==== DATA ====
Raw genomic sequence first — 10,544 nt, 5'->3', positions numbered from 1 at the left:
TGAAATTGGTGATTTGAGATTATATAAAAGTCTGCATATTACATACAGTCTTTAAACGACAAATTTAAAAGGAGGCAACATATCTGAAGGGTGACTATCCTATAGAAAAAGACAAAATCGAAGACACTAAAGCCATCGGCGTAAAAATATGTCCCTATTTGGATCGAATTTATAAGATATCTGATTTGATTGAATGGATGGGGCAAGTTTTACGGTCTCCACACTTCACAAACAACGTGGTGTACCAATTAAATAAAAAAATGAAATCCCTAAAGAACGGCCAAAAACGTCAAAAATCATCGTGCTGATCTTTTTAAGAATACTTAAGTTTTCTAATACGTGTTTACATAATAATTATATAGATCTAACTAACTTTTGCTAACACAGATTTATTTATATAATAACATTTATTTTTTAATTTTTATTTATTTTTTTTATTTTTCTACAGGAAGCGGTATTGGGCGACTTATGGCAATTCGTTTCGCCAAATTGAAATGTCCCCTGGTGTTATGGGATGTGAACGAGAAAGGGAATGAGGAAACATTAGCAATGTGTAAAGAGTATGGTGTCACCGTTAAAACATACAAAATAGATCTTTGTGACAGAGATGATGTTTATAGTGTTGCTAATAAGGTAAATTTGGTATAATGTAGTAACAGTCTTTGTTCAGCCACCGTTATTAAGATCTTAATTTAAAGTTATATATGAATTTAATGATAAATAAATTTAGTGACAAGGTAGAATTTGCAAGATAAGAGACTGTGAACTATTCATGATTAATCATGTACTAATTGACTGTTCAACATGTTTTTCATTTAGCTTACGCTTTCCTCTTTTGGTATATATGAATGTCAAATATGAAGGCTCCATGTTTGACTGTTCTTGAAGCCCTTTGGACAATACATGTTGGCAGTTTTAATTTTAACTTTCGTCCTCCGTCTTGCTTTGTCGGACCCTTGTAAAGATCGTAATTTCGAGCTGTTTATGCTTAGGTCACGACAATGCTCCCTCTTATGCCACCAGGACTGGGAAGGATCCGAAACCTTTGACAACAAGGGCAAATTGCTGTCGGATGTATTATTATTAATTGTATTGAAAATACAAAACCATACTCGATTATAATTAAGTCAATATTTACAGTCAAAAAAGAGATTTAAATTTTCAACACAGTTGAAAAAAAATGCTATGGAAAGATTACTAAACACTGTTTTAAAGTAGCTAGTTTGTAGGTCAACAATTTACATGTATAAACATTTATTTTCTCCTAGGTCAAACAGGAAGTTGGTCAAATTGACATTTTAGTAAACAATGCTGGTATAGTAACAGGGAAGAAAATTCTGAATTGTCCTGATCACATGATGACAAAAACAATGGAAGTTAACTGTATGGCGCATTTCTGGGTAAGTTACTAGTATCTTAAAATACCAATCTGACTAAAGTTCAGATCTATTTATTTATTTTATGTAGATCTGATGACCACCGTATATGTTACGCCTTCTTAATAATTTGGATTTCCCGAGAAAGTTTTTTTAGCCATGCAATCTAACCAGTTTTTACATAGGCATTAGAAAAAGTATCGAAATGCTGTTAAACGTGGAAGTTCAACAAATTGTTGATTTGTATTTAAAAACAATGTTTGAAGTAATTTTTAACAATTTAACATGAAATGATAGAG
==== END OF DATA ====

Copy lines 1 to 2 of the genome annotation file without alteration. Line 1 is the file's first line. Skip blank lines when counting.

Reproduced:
Raw genomic sequence first — 10,544 nt, 5'->3', positions numbered from 1 at the left:
TGAAATTGGTGATTTGAGATTATATAAAAGTCTGCATATTACATACAGTCTTTAAACGACAAATTTAAAAGGAGGCAACATATCTGAAGGGTGACTATCCTATAGAAAAAGACAAAATCGAAGACACTAAAGCCATCGGCGTAAAAATATGTCCCTATTTGGATCGAATTTATAAGATATCTGATTTGATTGAATGGATGGGGCAAGTTTTACGGTCTCCACACTTCACAAACAACGTGGTGTACCAATTAAATAAAAAAATGAAATCCCTAAAGAACGGCCAAAAACGTCAAAAATCATCGTGCTGATCTTTTTAAGAATACTTAAGTTTTCTAATACGTGTTTACATAATAATTATATAGATCTAACTAACTTTTGCTAACACAGATTTATTTATATAATAACATTTATTTTTTAATTTTTATTTATTTTTTTTATTTTTCTACAGGAAGCGGTATTGGGCGACTTATGGCAATTCGTTTCGCCAAATTGAAATGTCCCCTGGTGTTATGGGATGTGAACGAGAAAGGGAATGAGGAAACATTAGCAATGTGTAAAGAGTATGGTGTCACCGTTAAAACATACAAAATAGATCTTTGTGACAGAGATGATGTTTATAGTGTTGCTAATAAGGTAAATTTGGTATAATGTAGTAACAGTCTTTGTTCAGCCACCGTTATTAAGATCTTAATTTAAAGTTATATATGAATTTAATGATAAATAAATTTAGTGACAAGGTAGAATTTGCAAGATAAGAGACTGTGAACTATTCATGATTAATCATGTACTAATTGACTGTTCAACATGTTTTTCATTTAGCTTACGCTTTCCTCTTTTGGTATATATGAATGTCAAATATGAAGGCTCCATGTTTGACTGTTCTTGAAGCCCTTTGGACAATACATGTTGGCAGTTTTAATTTTAACTTTCGTCCTCCGTCTTGCTTTGTCGGACCCTTGTAAAGATCGTAATTTCGAGCTGTTTATGCTTAGGTCACGACAATGCTCCCTCTTATGCCACCAGGACTGGGAAGGATCCGAAACCTTTGACAACAAGGGCAAATTGCTGTCGGATGTATTATTATTAATTGTATTGAAAATACAAAACCATACTCGATTATAATTAAGTCAATATTTACAGTCAAAAAAGAGATTTAAATTTTCAACACAGTTGAAAAAAAATGCTATGGAAAGATTACTAAACACTGTTTTAAAGTAGCTAGTTTGTAGGTCAACAATTTACATGTATAAACATTTATTTTCTCCTAGGTCAAACAGGAAGTTGGTCAAATTGACATTTTAGTAAACAATGCTGGTATAGTAACAGGGAAGAAAATTCTGAATTGTCCTGATCACATGATGACAAAAACAATGGAAGTTAACTGTATGGCGCATTTCTGGGTAAGTTACTAGTATCTTAAAATACCAATCTGACTAAAGTTCAGATCTATTTATTTATTTTATGTAGATCTGATGACCACCGTATATGTTACGCCTTCTTAATAATTTGGATTTCCCGAGAAAGTTTTTTTAGCCATGCAATCTAACCAGTTTTTACATAGGCATTAGAAAAAGTATCGAAATGCTGTTAAACGTGGAAGTTCAACAAATTGTTGATTTGTATTTAAAAACAATGTTTGAAGTAATTTTTAACAATTTAACATGAAATGATAGAG